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In the December 2017 Issue:
- Veterans Administration Loosens Cannabis Policy
- Federal Protections for Patients Extended to Jan. 19
- ASA Releases State Policy Blueprint for Medical Cannabis
- WHO Initial Report Says CBD Needs No Restrictions
- PFC Trainings and Talks Span the U.S. in December
- Activist Profile: Amy Catterton, North Carolina
- ACTION ALERT: Save Federal Patient Protections!
Veterans Administration Loosens Cannabis Policy
Veterans will now be able to speak a bit more freely about medical cannabis with their Veterans Health Administration (VHA) doctors. On December 8, the Department of Veteran Affairs (VA) updated their policy, encouraging VHA health care providers to discuss cannabis use with veterans. VHA physicians are still barred from completing the state paperwork required for veterans to register, but the new directive states “[v]eterans must not be denied VHA services solely because they are participating in state-approved marijuana programs.”
VHA Directive 2017-1315 replaces a 2011 directive (VHA 2011-004) that technically expired in 2016 but remained department policy. The new directive encourages allows VHA providers to discuss cannabis with any Veteran seeking information about it, including how using it to treat medical or psychiatric conditions may relate to other medications or aspects of overall care.
“This change in policy is a victory for veterans because it encourages open and honest conversations between VA doctors and veterans about cannabis use,” said Steph Sherer, Executive Director of Americans for Safe Access. “For veterans suffering from PTSD, chronic pain, and a variety of other ailments, cannabis cannot be left out of the discussion as a safe and effective treatment. We would like to see the VA continue to make steps forward that will improve both access and research for veterans.”
VHA providers are still barred by the policy from completing state forms or providing formal recommendations to veterans for state approved medical cannabis programs. All doctors and other professionals have a protected First Amendment right to recommend medical cannabis to patients, thanks to the US Supreme Court’s 2003 decision in the Conant case.
The VA will still neither pay for nor provide cannabis for veterans, nor can veterans possess cannabis while on VA property. If a veteran reports cannabis use and/or participation in a state-approved program to a member of VHA clinical staff, that information is entered into the “non-VA/herbal/Over the Counter (OTC) medication” section of the veteran’s record.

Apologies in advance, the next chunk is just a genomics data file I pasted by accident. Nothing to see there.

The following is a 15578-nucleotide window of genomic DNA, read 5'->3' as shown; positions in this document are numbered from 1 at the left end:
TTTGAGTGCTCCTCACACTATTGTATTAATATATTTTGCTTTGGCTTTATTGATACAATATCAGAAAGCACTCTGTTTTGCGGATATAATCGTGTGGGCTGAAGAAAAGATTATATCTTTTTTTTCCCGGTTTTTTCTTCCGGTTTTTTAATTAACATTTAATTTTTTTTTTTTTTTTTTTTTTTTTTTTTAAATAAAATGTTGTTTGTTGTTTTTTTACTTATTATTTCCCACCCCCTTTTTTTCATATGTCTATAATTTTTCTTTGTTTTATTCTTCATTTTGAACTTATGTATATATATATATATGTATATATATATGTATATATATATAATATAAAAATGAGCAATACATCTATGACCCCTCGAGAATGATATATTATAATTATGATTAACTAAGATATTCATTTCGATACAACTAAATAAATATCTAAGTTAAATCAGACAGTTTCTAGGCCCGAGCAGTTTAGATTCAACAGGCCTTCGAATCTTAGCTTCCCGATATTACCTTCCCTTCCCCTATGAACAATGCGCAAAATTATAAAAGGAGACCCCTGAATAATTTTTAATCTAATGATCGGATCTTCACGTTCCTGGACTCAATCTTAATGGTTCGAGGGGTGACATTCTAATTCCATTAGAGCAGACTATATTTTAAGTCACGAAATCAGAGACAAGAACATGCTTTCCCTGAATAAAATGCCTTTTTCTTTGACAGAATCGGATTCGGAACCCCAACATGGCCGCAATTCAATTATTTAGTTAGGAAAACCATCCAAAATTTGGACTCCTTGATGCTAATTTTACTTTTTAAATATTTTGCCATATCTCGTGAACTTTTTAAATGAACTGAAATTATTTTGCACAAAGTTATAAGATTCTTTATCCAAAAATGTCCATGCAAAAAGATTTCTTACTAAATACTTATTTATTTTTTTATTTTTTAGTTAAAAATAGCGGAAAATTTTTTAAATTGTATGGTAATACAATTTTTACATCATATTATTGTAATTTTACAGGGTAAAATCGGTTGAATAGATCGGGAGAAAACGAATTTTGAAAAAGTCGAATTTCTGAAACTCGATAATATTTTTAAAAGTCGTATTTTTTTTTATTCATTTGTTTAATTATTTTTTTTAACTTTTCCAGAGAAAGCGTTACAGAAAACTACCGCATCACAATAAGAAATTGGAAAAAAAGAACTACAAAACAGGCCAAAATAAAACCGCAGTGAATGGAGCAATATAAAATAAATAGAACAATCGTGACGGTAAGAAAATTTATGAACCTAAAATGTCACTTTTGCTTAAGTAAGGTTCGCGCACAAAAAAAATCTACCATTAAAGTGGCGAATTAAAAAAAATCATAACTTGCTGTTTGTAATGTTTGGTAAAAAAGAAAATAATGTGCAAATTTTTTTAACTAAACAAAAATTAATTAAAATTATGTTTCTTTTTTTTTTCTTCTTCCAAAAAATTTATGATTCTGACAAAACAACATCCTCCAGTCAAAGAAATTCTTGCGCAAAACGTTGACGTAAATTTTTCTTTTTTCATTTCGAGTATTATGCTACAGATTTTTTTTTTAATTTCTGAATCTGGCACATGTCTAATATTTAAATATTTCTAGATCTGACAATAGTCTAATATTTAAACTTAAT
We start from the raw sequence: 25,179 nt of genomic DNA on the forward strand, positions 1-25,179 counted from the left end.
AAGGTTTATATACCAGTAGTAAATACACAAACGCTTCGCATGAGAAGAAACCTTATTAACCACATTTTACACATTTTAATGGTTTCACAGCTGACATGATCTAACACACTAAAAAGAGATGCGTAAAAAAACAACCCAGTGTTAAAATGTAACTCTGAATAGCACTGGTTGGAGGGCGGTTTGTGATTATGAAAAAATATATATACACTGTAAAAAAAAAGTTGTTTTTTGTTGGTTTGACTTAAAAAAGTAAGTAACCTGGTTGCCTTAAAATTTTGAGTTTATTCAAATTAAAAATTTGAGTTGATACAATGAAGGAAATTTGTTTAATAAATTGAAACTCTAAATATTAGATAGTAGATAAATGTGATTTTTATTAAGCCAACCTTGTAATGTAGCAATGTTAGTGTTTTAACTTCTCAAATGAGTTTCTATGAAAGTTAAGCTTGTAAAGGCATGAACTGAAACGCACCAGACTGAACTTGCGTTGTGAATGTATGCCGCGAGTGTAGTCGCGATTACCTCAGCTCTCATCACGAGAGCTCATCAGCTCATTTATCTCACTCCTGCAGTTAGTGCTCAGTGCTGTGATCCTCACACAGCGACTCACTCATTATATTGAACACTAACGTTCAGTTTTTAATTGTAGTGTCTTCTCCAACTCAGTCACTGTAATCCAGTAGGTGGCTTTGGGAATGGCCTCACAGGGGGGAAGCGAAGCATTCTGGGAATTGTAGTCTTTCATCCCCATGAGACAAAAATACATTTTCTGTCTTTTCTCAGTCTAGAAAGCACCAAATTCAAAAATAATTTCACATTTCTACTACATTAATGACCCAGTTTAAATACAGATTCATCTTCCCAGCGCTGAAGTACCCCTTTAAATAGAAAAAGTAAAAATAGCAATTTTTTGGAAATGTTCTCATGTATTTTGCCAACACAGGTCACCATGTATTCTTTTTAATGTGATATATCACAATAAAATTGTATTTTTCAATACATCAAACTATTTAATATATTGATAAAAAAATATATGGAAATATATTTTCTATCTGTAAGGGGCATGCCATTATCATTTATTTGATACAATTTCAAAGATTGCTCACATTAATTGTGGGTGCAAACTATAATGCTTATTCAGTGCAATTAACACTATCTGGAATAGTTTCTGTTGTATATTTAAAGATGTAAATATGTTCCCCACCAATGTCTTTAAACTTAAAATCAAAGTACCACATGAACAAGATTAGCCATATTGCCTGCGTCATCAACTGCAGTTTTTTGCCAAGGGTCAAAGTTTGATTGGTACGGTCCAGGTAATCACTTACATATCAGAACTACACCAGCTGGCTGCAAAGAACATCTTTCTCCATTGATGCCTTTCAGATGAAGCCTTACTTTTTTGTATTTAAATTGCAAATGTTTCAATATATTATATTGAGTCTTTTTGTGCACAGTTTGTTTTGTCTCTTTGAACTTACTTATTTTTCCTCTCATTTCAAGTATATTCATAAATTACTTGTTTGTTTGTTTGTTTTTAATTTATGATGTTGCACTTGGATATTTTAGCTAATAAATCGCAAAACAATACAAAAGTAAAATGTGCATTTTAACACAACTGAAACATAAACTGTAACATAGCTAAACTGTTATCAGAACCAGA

The American Legion surveyed veterans about medical cannabis last summer, finding more than 80 percent of veterans and veteran households favored legal medicinal use and said they would want it as an option. The survey also indicated that 22% of veterans are currently using cannabis as a treatment, with the most prevalent conditions being chronic pain and PTSD.
“I applaud the VA in taking this bold move toward treating veterans and also fulfilling resolutions passed by The American Legion,” said Denise Rohan, National Commander of the American Legion (pictured). “We do not support recreational use of drugs, but we do think the medicinal possibilities of cannabis should not be ignored by the VA. We are all about putting the health of veterans first.”
Veterans are twice as likely to succumb to accidental opioid overdose than non-veterans. Medical cannabis is effective as a substitute or adjunct to opioids.
Federal Protections for Patients Extended to Jan. 19
Third Stopgap Funding Bill includes Cannabis Amendment
On December 21, Congress approved stopgap legislation to keep the government funded until January 19, averting a government shutdown and extending medical cannabis protections until then.
The short-term spending bill extends government funding under the last fiscal year’s levels and rules, including the amendment that prohibits the Department of Justice (DOJ) from prosecuting medical cannabis patients and providers. The fate of medical cannabis protections will be decided by negotiations between the House and Senate on FY18 Appropriations.
Earlier this year, the amendment was blocked from being considered by the House Rules committee. First introduced in 2001, the bipartisan amendment has been part of the DOJ budget since 2014.
To show the strong bipartisan support for the Rohrabacher-Blumenauer amendment, Americans for Safe Access worked closely with other advocacy groups to get 66 members of the House to sign on to a letter to congressional leadership urging continued protections for state medical cannabis programs. The letter was signed by 28 Republican representatives and 38 Democrats.
ASA also led a similar letter to appropriations leadership from concerned patient groups, including The Michael J. Fox Foundation, US Pain Foundation, National Multiple Sclerosis Society, Epilepsy Foundation, Tourette Association of America, National Women’s Health Network, and Realm of Caring.
The amendment is opposed by Attorney General Jeff Sessions, who in May sent his own letter to Congress, stating: “It would be unwise for Congress to restrict the discretion of the Department to fund particular prosecutions, particularly in the midst of an historic drug epidemic and potentially long-term uptick in violent crime.”